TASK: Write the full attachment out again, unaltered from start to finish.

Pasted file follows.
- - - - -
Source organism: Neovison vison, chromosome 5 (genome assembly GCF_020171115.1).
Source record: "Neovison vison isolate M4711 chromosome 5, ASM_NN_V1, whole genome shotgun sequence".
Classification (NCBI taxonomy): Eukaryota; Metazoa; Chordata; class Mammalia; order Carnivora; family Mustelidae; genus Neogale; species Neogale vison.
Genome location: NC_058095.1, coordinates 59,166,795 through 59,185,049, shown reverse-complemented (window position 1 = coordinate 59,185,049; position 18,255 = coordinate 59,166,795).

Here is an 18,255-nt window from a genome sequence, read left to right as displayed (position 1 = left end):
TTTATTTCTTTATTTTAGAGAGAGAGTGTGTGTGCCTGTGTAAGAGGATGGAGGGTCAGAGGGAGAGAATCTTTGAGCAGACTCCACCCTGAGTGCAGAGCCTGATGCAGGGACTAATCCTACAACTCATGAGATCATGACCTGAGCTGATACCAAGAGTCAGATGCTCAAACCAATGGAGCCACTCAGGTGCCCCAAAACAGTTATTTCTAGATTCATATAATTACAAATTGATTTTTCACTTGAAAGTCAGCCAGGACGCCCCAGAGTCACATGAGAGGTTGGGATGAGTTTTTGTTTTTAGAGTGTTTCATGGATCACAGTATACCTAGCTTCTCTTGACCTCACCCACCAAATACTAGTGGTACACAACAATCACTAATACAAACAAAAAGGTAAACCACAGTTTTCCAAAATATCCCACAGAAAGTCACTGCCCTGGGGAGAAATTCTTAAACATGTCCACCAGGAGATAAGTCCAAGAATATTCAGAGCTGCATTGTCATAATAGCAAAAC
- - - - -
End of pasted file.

Source organism: Neovison vison, chromosome 5 (genome assembly GCF_020171115.1).
Source record: "Neovison vison isolate M4711 chromosome 5, ASM_NN_V1, whole genome shotgun sequence".
Classification (NCBI taxonomy): Eukaryota; Metazoa; Chordata; class Mammalia; order Carnivora; family Mustelidae; genus Neogale; species Neogale vison.
Genome location: NC_058095.1, coordinates 59,166,795 through 59,185,049, shown reverse-complemented (window position 1 = coordinate 59,185,049; position 18,255 = coordinate 59,166,795).

Here is an 18,255-nt window from a genome sequence, read left to right as displayed (position 1 = left end):
TTTATTTCTTTATTTTAGAGAGAGAGTGTGTGTGCCTGTGTAAGAGGATGGAGGGTCAGAGGGAGAGAATCTTTGAGCAGACTCCACCCTGAGTGCAGAGCCTGATGCAGGGACTAATCCTACAACTCATGAGATCATGACCTGAGCTGATACCAAGAGTCAGATGCTCAAACCAATGGAGCCACTCAGGTGCCCCAAAACAGTTATTTCTAGATTCATATAATTACAAATTGATTTTTCACTTGAAAGTCAGCCAGGACGCCCCAGAGTCACATGAGAGGTTGGGATGAGTTTTTGTTTTTAGAGTGTTTCATGGATCACAGTATACCTAGCTTCTCTTGACCTCACCCACCAAATACTAGTGGTACACAACAATCACTAATACAAACAAAAAGGTAAACCACAGTTTTCCAAAATATCCCACAGAAAGTCACTGCCCTGGGGAGAAATTCTTAAACATGTCCACCAGGAGATAAGTCCAAGAATATTCAGAGCTGCATTGTCATAATAGCAAAAC